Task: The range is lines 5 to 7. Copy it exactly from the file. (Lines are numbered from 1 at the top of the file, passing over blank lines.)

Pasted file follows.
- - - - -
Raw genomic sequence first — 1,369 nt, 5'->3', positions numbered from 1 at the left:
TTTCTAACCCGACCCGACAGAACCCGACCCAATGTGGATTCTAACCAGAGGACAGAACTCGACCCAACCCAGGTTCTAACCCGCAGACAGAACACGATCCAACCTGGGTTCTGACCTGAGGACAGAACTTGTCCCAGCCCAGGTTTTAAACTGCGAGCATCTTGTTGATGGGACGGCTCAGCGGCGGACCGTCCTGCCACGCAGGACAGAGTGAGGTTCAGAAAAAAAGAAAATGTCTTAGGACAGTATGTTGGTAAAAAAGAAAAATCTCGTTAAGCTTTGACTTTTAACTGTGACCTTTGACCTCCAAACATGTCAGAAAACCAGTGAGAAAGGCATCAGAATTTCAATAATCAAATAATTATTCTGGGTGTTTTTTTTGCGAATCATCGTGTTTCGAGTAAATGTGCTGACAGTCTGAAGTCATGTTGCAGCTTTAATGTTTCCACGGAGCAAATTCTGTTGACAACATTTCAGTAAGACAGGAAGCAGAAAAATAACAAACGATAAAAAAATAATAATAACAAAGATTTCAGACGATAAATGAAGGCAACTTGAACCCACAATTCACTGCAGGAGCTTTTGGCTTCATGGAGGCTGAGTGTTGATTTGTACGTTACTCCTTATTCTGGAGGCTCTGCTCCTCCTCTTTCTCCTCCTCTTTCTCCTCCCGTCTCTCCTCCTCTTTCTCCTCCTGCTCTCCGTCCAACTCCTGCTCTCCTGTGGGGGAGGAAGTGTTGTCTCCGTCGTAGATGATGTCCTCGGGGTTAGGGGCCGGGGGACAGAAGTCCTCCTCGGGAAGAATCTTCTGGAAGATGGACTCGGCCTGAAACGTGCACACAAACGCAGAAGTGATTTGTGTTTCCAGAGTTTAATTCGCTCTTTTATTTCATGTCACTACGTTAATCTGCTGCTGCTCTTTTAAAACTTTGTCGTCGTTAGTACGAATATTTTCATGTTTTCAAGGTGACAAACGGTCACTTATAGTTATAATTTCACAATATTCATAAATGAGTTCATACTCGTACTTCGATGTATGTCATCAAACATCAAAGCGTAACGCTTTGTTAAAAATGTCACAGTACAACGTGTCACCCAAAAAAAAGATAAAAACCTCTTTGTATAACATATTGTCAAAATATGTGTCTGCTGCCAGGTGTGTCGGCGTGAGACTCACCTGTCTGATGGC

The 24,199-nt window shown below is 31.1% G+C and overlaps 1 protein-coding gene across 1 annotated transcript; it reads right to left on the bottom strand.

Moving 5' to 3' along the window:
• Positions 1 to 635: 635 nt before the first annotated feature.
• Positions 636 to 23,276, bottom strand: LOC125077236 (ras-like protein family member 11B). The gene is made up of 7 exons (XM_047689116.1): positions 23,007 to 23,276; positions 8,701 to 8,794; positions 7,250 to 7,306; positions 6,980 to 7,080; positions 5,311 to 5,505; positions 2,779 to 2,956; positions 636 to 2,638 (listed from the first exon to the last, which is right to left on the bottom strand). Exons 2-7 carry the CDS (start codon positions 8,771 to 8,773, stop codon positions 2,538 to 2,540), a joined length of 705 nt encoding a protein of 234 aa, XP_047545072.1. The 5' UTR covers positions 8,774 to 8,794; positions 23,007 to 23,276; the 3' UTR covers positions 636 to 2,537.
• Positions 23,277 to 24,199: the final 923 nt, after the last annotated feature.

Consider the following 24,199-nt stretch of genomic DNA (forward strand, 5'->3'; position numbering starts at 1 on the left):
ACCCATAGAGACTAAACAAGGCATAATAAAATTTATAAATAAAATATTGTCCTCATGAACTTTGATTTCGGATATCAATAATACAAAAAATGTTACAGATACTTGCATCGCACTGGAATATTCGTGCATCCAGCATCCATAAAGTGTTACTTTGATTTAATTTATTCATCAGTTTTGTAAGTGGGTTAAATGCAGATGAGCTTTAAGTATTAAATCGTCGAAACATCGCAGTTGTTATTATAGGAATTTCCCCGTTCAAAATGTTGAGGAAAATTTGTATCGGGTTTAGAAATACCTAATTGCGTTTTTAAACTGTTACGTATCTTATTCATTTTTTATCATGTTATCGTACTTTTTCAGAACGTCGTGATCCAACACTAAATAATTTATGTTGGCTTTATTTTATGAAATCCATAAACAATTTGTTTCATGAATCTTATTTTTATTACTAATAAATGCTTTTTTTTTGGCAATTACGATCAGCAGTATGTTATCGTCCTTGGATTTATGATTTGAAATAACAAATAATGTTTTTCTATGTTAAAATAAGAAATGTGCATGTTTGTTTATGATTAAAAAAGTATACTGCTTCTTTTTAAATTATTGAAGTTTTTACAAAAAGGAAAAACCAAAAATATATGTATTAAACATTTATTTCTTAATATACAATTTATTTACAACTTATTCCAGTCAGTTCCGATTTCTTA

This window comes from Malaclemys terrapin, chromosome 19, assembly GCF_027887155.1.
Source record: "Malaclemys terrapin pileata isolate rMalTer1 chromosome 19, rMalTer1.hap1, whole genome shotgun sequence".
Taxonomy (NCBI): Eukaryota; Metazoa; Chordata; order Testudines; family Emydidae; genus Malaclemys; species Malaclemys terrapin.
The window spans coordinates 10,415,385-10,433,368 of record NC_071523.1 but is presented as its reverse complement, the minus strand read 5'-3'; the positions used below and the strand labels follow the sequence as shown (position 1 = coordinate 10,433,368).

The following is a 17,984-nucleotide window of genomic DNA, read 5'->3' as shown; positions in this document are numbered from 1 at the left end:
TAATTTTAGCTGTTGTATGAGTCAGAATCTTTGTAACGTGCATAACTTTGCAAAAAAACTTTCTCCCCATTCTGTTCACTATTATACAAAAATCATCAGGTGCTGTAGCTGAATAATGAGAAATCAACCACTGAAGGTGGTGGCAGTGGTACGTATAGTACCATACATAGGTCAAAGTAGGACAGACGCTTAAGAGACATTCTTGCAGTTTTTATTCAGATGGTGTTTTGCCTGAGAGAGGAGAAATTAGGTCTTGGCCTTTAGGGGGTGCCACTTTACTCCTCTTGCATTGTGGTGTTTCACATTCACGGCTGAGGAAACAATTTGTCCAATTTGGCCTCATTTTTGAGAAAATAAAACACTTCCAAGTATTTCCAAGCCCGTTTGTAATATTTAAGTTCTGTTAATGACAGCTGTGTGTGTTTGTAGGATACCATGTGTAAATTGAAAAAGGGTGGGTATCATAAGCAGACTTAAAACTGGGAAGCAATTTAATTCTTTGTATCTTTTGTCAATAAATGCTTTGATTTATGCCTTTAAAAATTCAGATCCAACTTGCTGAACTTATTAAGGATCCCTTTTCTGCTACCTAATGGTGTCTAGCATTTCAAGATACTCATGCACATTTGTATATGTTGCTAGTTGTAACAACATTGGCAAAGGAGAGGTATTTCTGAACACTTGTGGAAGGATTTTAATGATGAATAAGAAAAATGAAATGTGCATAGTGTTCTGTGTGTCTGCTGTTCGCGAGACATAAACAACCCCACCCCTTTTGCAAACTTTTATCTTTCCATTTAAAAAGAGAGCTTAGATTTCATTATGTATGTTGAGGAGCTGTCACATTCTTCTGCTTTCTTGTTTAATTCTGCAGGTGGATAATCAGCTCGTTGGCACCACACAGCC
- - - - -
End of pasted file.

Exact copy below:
• Positions 1 to 635: 635 nt before the first annotated feature.
• Positions 636 to 23,276, bottom strand: LOC125077236 (ras-like protein family member 11B). The gene is made up of 7 exons (XM_047689116.1): positions 23,007 to 23,276; positions 8,701 to 8,794; positions 7,250 to 7,306; positions 6,980 to 7,080; positions 5,311 to 5,505; positions 2,779 to 2,956; positions 636 to 2,638 (listed from the first exon to the last, which is right to left on the bottom strand). Exons 2-7 carry the CDS (start codon positions 8,771 to 8,773, stop codon positions 2,538 to 2,540), a joined length of 705 nt encoding a protein of 234 aa, XP_047545072.1. The 5' UTR covers positions 8,774 to 8,794; positions 23,007 to 23,276; the 3' UTR covers positions 636 to 2,537.
• Positions 23,277 to 24,199: the final 923 nt, after the last annotated feature.